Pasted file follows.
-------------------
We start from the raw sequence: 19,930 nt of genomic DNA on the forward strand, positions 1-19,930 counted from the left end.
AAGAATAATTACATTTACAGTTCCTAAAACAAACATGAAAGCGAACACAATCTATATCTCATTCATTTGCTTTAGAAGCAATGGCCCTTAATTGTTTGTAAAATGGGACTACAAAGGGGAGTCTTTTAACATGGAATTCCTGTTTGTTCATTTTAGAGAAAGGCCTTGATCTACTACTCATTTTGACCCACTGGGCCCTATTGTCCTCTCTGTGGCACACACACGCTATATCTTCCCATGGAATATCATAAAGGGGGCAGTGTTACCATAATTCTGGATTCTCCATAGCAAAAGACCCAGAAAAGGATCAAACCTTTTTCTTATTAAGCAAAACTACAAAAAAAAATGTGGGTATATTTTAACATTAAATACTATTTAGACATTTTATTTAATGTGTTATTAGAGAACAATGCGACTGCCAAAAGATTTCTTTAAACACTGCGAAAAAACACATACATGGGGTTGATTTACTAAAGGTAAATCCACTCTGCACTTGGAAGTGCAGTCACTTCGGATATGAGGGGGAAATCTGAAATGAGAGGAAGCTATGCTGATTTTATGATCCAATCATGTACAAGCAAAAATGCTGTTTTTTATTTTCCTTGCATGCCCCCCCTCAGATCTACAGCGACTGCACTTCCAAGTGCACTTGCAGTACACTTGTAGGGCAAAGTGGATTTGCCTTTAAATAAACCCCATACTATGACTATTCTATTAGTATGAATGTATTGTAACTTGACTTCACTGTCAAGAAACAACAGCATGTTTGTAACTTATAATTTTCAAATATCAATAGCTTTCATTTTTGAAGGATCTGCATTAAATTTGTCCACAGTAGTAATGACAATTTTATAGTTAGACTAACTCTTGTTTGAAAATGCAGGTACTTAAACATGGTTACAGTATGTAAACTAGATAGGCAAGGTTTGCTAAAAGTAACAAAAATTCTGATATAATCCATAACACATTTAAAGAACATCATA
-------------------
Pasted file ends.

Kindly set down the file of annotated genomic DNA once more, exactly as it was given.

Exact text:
We start from the raw sequence: 19,930 nt of genomic DNA on the forward strand, positions 1-19,930 counted from the left end.
AAGAATAATTACATTTACAGTTCCTAAAACAAACATGAAAGCGAACACAATCTATATCTCATTCATTTGCTTTAGAAGCAATGGCCCTTAATTGTTTGTAAAATGGGACTACAAAGGGGAGTCTTTTAACATGGAATTCCTGTTTGTTCATTTTAGAGAAAGGCCTTGATCTACTACTCATTTTGACCCACTGGGCCCTATTGTCCTCTCTGTGGCACACACACGCTATATCTTCCCATGGAATATCATAAAGGGGGCAGTGTTACCATAATTCTGGATTCTCCATAGCAAAAGACCCAGAAAAGGATCAAACCTTTTTCTTATTAAGCAAAACTACAAAAAAAAATGTGGGTATATTTTAACATTAAATACTATTTAGACATTTTATTTAATGTGTTATTAGAGAACAATGCGACTGCCAAAAGATTTCTTTAAACACTGCGAAAAAACACATACATGGGGTTGATTTACTAAAGGTAAATCCACTCTGCACTTGGAAGTGCAGTCACTTCGGATATGAGGGGGAAATCTGAAATGAGAGGAAGCTATGCTGATTTTATGATCCAATCATGTACAAGCAAAAATGCTGTTTTTTATTTTCCTTGCATGCCCCCCCTCAGATCTACAGCGACTGCACTTCCAAGTGCACTTGCAGTACACTTGTAGGGCAAAGTGGATTTGCCTTTAAATAAACCCCATACTATGACTATTCTATTAGTATGAATGTATTGTAACTTGACTTCACTGTCAAGAAACAACAGCATGTTTGTAACTTATAATTTTCAAATATCAATAGCTTTCATTTTTGAAGGATCTGCATTAAATTTGTCCACAGTAGTAATGACAATTTTATAGTTAGACTAACTCTTGTTTGAAAATGCAGGTACTTAAACATGGTTACAGTATGTAAACTAGATAGGCAAGGTTTGCTAAAAGTAACAAAAATTCTGATATAATCCATAACACATTTAAAGAACATCATA